Tuesday, October 23, 2018

Nimby boomers didn't cause the housing crisis

48 Hills

Calvin Welch responds to Randy Shaw (The truth about ‘progressive’ housing policy):

...[Randy]Shaw should know that for more than 40 years various coalitions of existing city residents have expanded the supply of permanently affordable housing in San Francisco through three mechanisms: increasing public funding for affordable housing, creating and maintaining a strong regulatory regime limiting the excesses of market rate development, and creating and supporting the work of diverse neighborhood and community-based affordable housing advocacy coalitions and development organizations such as Shaw’s city-funded Tenderloin Housing Clinic.

That three-part system has produced some 30,000 new affordable units in San Francisco in the last 40 years and saved thousands of others from being demolished or converted to high-end condos (see the 2018 Housing Trends Report).

That Shaw failed to mention that history does not mean it did not exist. Nor does it diminish the reality of progressive policies supported by neighborhood residents’ and various elected officials and city agencies.

Shaw’s argument is disappointing because it is another example of how in today’s divisive political culture a “convincing narrative” replaces actual events, talking points replace actual facts, and inventing new enemies to attack (“Nimby boomers”) replaces building coalitions across race and class to solve common problems.

Recounting actual events here in San Francisco over the last four decades would show residents and advocates using every means possible to increase affordable housing production and limit demolition of housing and the displacement of existing residents. 

San Francisco was the only county in the region to increase housing production in every decade since 1970 (2017 Jobs Housing Trends). We currently have some 54,000 approved housing units in our [planning] “pipeline.” But the private developers have sought building permits for only 14,000 of them (2018 Q2 Pipeline Report).

In what way then do the facts support Shaw’s narrative, and how effective are his supposed “exclusionary local land use policies” if tens of thousands of new housing approvals occur at such a rate that developers only build a fraction of them after they are approved for fear of market glut? These inconvenient truths reveal the basic fallacy of his argument.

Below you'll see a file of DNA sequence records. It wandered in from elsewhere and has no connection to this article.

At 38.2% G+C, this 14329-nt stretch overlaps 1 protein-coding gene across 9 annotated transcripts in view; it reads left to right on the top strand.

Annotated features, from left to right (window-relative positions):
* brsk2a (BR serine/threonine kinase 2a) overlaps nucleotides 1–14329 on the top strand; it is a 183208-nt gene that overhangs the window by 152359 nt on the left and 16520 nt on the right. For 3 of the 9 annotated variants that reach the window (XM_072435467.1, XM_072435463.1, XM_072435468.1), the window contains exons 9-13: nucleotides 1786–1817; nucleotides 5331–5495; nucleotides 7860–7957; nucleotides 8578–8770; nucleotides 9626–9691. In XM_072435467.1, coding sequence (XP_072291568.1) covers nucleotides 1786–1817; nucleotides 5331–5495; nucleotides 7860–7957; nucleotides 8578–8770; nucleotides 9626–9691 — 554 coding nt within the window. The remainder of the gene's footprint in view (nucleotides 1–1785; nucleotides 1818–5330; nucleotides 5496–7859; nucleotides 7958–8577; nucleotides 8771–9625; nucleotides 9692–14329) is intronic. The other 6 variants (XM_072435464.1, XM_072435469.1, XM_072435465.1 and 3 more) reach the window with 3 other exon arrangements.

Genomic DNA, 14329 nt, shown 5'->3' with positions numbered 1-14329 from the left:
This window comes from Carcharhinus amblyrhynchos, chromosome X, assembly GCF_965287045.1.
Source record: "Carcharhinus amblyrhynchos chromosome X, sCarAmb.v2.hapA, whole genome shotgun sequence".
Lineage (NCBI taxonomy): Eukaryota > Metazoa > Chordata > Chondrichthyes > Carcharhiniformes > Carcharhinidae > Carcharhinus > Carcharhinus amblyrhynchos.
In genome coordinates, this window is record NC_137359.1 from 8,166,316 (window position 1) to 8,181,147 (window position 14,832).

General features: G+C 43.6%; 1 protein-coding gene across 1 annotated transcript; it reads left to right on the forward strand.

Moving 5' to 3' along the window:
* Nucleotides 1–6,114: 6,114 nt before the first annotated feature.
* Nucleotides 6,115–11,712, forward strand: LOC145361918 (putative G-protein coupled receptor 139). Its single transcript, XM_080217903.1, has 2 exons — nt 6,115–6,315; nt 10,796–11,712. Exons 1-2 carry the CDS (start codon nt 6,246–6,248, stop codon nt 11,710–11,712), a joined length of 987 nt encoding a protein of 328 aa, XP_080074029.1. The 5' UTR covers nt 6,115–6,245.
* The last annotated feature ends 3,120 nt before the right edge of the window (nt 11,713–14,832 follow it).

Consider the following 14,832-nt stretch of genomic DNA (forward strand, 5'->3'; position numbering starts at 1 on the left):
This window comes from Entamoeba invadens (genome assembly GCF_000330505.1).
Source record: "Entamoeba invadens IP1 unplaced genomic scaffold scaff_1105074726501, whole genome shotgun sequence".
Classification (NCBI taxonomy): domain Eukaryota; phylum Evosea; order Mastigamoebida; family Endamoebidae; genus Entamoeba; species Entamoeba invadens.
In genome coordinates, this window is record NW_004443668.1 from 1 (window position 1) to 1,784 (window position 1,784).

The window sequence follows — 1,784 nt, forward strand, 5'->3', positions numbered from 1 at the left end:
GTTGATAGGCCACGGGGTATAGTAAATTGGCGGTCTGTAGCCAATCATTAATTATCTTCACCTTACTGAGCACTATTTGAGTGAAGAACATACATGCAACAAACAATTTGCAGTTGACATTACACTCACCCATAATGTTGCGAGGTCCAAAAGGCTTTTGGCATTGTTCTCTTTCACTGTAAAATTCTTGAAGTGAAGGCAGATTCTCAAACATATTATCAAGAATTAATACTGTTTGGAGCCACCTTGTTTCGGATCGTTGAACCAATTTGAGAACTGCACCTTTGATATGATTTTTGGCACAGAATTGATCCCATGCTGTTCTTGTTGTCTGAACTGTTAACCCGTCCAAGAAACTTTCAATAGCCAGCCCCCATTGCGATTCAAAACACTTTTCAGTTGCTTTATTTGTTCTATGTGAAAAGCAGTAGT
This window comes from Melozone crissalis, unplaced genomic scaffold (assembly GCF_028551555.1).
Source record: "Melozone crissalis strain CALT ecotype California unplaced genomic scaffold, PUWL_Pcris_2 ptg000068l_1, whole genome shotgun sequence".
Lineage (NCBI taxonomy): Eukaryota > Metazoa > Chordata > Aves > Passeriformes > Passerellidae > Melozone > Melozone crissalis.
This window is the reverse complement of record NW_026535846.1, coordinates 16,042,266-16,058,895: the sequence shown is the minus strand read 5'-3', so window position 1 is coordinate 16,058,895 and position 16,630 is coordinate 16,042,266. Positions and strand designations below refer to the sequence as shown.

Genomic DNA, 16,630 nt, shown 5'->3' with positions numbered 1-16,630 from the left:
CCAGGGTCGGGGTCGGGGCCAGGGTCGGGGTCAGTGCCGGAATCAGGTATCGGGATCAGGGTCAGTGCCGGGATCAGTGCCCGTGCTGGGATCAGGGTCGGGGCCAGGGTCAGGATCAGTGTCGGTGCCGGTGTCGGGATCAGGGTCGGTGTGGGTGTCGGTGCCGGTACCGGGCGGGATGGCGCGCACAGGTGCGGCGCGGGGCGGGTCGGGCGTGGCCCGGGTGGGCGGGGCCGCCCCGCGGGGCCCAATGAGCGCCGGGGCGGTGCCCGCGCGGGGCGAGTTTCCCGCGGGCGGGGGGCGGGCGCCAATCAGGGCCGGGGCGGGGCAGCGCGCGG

Shaw supported the super-low-density “Live/Work Loft” hustle in the transit-poor South of Market in the late 1990s, in which manipulations of local laws seeking artist housing was used by market rate developers to produce structures that didn’t even meet the housing code and avoided local taxes, including transit payments. He argued that this was the only way the “middle class” could stay in the city.

Twenty years later he embraces the exact opposite: high density development in existing transit corridors that will displace the very working and middle class families he seeks to champion. 

At least his then-allies, the Residential Builders Association, supported rent control and inclusionary zoning (except for their “lofts”). His new allies, the Yimbys, support neither...

See also Welch's The real housing record of London Breed.

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At 2:25 PM, Anonymous Anonymous said...

Calvin is still alive?

Well of course he is...we still have a housing affordability problem.

At 8:42 AM, Anonymous Anonymous said...

"San Francisco was the only county in the region to increase housing production in every decade since 1970 (2017 Jobs Housing Trends). "

Sounds like Calvin is pointing the finger at other counties in the region for not increasing housing production. In point of fact, other counties would like to increase housing production, just not all of the stack-and-pack luxury condos that developers seemt to favor. Most residents, boomers or not, have no problem with new housing that complements the existing architecture. Instead of luxury appartment rentals that are rented for as much as $2000 a month, we need affordable starter homes for the middle class that blends in with local communities, that can be easily afforded by anyone who can be approved for a modest bank loan in the 1-2 million dollar range.


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